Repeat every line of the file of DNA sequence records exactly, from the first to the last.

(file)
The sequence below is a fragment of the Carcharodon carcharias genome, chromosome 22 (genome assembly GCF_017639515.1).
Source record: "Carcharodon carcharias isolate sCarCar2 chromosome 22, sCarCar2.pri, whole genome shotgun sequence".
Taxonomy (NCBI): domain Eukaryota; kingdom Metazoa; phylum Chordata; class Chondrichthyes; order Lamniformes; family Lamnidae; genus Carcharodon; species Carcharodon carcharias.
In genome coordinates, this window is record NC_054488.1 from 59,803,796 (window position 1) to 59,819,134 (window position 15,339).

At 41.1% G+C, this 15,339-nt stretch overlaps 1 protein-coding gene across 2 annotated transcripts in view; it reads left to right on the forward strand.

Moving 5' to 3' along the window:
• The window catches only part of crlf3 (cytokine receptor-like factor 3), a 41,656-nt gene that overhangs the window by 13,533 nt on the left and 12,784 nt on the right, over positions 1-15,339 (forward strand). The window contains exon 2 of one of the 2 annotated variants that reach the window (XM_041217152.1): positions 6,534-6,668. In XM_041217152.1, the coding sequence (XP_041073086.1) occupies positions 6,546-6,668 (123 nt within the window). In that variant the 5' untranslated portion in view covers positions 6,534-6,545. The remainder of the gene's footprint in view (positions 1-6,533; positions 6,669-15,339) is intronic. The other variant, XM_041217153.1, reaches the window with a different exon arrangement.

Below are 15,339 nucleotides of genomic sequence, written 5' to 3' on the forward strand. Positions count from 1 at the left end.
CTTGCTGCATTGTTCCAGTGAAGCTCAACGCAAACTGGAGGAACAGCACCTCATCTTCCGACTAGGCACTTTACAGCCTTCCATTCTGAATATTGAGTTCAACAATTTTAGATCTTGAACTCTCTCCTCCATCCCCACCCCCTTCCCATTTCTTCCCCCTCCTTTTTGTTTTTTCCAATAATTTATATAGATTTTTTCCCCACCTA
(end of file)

The sequence below is a fragment of the Carcharodon carcharias genome, chromosome 22 (genome assembly GCF_017639515.1).
Source record: "Carcharodon carcharias isolate sCarCar2 chromosome 22, sCarCar2.pri, whole genome shotgun sequence".
Taxonomy (NCBI): domain Eukaryota; kingdom Metazoa; phylum Chordata; class Chondrichthyes; order Lamniformes; family Lamnidae; genus Carcharodon; species Carcharodon carcharias.
In genome coordinates, this window is record NC_054488.1 from 59,803,796 (window position 1) to 59,819,134 (window position 15,339).

At 41.1% G+C, this 15,339-nt stretch overlaps 1 protein-coding gene across 2 annotated transcripts in view; it reads left to right on the forward strand.

Moving 5' to 3' along the window:
• The window catches only part of crlf3 (cytokine receptor-like factor 3), a 41,656-nt gene that overhangs the window by 13,533 nt on the left and 12,784 nt on the right, over positions 1-15,339 (forward strand). The window contains exon 2 of one of the 2 annotated variants that reach the window (XM_041217152.1): positions 6,534-6,668. In XM_041217152.1, the coding sequence (XP_041073086.1) occupies positions 6,546-6,668 (123 nt within the window). In that variant the 5' untranslated portion in view covers positions 6,534-6,545. The remainder of the gene's footprint in view (positions 1-6,533; positions 6,669-15,339) is intronic. The other variant, XM_041217153.1, reaches the window with a different exon arrangement.

Below are 15,339 nucleotides of genomic sequence, written 5' to 3' on the forward strand. Positions count from 1 at the left end.
CTTGCTGCATTGTTCCAGTGAAGCTCAACGCAAACTGGAGGAACAGCACCTCATCTTCCGACTAGGCACTTTACAGCCTTCCATTCTGAATATTGAGTTCAACAATTTTAGATCTTGAACTCTCTCCTCCATCCCCACCCCCTTCCCATTTCTTCCCCCTCCTTTTTGTTTTTTCCAATAATTTATATAGATTTTTTCCCCACCTA